Love and #YOLO Holiday Spending
To be in love is a wonderful thing. It can be SO wonderful, in fact, that it may cause you to spend over $1,000 on a piece of unusable sports equipment that could otherwise be bought at Dick’s Sporting Goods for $24.99.
Let me rewind a few years back to the summer of 2012.
I had just recently graduated from the University of Kansas with my Bachelor’s degree in Organismal Biology. The end of college meant the lease on my studio apartment was days away from being up. This led me to contemplate two options: move back home with my mom, or move myself in with my (then) boyfriend of nine months. Oh boyfriend, I’m home!
I’ll spare you the boring details and fast-forward the months of May–August with a few brief bullet points:
- Worked as a food & beverage server (beer cart girl) on a golf course for $9/hr plus tips
- Had multiple interviews with a lab that wanted to hire me, but they were on a hiring hold for an indeterminate amount of time
- Shared a room with my boyfriend, which meant I only had to pay $200 a month to live in a two-bedroom apartment with him and a roommate
It was now fall, and I was completely jobless. I could sense my bank account slowly dwindling even though it was during the pre-YNAB time of my life. Responsible people would probably reign their spending in, but me? I was about to go full on YOLO.
My boyfriend, who will now be referred to as R, was passionate about few things — one of them being KU basketball. He was in love with the Kansas Jayhawks and I was in love with him, so you can just imagine my excitement when I was scouring the internet at 3 a.m. on a sleepless night and found the perfect gift.
A 2008 Championship ball signed by the entire KU basketball team.
I sat there looking at the Ebay screen in semi-disbelief; I HAD to have this item. If I didn’t buy it, someone else was going to snatch it up. 4 a.m. rolled around and soon became 5 a.m. My finger still hovered on the touchpad, debating on whether or not to click BUY NOW. R was in college when this game was played, and I was never going to find anything more perfect.
Screw it. I had spent enough time internally debating; I bought it. What could be the problem? For starters, it was $1,305.29 and my bank account was going to take a pretty large hit. How the hell was I going to keep on top of my portion of rent!? Cue Amazon Mechanical Turk.
For those of you not familiar with MTurk, let me give you a summary: Requesters crowdsource micro tasks (e.g. surveys) to be completed by workers for very little money. It was not uncommon to earn 50 cents for filling out a six-minute survey, though many tasks paid much less. I desperately needed the money to replenish my bank account, so here is some of the hell I had to endure…
- Identify car tags running red lights via stop light camera images — 5 cents each
- Type a search word into Google and copy/paste/submit the resulting top link — 15 cents each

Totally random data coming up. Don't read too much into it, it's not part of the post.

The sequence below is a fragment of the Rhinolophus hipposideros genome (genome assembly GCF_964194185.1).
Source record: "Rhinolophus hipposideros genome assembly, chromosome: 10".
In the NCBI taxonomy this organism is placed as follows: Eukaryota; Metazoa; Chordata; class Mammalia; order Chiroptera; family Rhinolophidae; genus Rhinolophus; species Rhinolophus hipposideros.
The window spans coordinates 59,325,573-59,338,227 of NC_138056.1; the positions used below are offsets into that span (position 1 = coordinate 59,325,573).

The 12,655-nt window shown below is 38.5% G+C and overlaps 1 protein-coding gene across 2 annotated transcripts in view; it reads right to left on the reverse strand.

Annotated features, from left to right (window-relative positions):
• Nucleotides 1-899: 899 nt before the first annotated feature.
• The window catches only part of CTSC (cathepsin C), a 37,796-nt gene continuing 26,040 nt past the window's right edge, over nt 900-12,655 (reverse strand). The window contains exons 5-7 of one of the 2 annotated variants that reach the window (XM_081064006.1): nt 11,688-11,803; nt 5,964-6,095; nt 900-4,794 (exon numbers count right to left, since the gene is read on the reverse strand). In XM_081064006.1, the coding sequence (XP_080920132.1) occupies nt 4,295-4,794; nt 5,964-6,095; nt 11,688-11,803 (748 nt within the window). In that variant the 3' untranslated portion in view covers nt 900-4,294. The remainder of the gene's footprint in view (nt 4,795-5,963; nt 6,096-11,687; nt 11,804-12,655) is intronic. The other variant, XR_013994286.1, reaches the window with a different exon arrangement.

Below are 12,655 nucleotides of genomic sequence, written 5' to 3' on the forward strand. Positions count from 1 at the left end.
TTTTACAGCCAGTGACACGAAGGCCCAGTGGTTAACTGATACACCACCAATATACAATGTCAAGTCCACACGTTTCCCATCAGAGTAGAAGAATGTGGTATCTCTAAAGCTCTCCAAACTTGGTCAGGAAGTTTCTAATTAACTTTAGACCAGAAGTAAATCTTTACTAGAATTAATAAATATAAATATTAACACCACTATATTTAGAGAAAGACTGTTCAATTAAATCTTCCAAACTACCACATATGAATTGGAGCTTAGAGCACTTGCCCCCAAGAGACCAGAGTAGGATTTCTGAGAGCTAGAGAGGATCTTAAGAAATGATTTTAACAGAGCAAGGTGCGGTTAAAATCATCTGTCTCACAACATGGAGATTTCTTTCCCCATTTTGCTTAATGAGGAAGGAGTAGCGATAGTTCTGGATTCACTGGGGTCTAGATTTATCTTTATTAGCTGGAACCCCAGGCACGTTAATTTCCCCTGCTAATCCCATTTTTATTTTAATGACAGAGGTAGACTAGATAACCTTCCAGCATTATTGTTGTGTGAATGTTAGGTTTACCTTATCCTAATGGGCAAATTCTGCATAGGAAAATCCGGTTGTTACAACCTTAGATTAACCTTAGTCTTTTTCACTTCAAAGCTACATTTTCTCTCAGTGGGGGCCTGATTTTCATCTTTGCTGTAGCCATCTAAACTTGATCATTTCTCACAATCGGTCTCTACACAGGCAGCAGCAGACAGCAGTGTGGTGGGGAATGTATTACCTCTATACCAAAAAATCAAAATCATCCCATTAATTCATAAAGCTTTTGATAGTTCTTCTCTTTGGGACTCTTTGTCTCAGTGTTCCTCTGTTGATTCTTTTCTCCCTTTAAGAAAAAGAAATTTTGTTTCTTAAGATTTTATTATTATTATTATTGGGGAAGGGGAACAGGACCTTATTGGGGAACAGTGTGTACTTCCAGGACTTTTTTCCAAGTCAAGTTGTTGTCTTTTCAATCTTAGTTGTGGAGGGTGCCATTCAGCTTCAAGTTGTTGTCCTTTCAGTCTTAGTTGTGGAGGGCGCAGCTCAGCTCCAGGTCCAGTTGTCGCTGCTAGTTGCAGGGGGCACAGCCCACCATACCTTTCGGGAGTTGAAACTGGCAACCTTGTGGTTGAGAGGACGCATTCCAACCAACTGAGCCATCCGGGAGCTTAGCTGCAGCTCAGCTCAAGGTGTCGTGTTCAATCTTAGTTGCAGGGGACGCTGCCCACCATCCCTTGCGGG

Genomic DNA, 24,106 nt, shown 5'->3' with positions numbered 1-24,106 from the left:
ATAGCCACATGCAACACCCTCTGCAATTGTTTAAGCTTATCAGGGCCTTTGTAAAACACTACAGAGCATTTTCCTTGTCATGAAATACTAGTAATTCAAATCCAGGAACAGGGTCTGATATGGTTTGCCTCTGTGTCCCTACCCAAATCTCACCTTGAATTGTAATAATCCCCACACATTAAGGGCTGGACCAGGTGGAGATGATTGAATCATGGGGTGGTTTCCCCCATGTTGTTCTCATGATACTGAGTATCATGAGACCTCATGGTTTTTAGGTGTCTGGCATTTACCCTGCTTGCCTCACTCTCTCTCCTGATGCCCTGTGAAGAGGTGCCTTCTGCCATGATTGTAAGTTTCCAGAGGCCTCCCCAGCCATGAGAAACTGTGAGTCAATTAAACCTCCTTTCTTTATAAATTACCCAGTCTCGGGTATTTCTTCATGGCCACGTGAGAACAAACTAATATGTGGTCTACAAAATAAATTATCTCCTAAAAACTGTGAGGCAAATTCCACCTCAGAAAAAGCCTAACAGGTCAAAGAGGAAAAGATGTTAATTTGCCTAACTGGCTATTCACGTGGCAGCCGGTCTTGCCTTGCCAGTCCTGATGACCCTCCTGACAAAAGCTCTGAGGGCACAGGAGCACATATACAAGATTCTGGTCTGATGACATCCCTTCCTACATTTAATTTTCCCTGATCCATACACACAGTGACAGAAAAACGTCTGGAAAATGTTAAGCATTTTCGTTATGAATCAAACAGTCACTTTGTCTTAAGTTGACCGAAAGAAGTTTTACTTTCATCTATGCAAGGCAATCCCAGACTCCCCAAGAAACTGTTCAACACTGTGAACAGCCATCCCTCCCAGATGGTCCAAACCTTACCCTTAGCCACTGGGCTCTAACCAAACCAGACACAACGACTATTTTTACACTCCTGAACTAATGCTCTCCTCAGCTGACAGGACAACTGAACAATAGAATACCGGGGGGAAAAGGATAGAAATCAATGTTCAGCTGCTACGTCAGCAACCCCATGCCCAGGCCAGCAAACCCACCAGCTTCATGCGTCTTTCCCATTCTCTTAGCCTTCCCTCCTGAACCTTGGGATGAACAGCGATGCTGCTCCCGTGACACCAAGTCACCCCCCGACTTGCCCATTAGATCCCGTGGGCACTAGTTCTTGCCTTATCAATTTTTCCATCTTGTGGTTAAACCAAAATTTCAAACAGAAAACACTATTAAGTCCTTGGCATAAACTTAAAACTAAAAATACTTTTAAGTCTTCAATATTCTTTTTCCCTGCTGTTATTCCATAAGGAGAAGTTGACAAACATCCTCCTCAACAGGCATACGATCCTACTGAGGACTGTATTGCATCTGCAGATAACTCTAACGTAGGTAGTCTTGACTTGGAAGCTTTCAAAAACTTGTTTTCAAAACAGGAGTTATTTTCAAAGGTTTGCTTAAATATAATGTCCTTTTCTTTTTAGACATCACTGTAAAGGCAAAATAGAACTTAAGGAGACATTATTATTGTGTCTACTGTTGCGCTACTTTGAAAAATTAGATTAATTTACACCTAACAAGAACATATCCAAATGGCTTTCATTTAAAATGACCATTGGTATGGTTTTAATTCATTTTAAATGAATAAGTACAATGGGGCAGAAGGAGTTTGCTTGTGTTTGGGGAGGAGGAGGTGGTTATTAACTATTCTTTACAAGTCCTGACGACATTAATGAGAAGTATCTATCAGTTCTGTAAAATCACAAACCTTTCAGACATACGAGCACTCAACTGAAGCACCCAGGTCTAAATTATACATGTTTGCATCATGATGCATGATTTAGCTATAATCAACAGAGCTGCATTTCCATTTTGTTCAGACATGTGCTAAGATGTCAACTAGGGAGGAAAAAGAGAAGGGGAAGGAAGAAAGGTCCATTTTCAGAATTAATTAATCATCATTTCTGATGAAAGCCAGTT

- Transcribe a brief (< 1 minute) audio clip — 5 to 10 cents each
- Record yourself saying a word or phrase — 5 to 10 cents each
- Identify the correlation pattern of a graph — ONE PENNY EACH
I had alarms set on my laptop for certain requesters that paid more money or were known for releasing mass amounts of HITs (Human Intelligence Tasks) all at once. Sure, the HITs were only 2 cents apiece, but if you could bang out a couple hundred of them then it wasn’t too bad. A few bucks for an hour’s worth of work tapping on a laptop may seem horrible (and it is); however, when you don’t have a job it is better than nothing. There were handfuls of nights I’d be up completing tasks well past midnight. I was even part of an active Mturk forum where a bunch of turkers gathered to discuss and post information on the latest batch of HITs to drop.
I’ll admit it was a little fun, especially considering the social aspect of the “job.” Getting paid via Amazon Payments whenever you wanted to cash out was handy too, but boy was I glad when I could finally hang my Mturk hat up once and for all.
Total made over the course of four months of turking: approximately $3,646.80. This included just shy of 19,000 HITs averaging at about $.20 each. It was my daily goal to complete around $40–$45 worth of work, and that could lead me to working a wide range of hours depending on how the day went.
Back to the gift…
Weeks came and went and I kept the ball stashed carefully in the closet with other unpacked items of mine. I checked on it periodically to make sure it was in fact still in the box and didn’t magically deflate or anything. Finally it came time to wrap the box and put it under the tree. No way would R guess what was nestled inside on a pedestal. When Christmas morning arrived, I’m pretty sure I cried from the sheer joy of him being able to open it.
That was almost six years ago and the autographed ball was, and still is, greatly cherished by both of us. It sits alone in a fancy display case on our office shelf. Forever reminding me of the love I have for my husband, and the multitude of hours I spent making up what I paid for it.
What has changed since spending the most I ever have on a single gift? Fortunately, I have been fully employed for over five years, and haven’t completed a HIT since then. I’m an avid user of YNAB, but I am stagnant in my ways and don’t want to upgrade to the new version. My husband and I no longer exchange extravagant gifts. If there are presents we keep them small and meaningful, but honestly we’d rather go out for a simple date night instead.
Alexandra Elzein lives in Kansas City with her fur-child and husband who still doesn’t know how much she paid for the basketball. She too is a KU fanatic and has a tattoo of the 1912 Jayhawk on her ankle. #RockChalk
Photo credit: Robert Rescott, CC BY 2.0.
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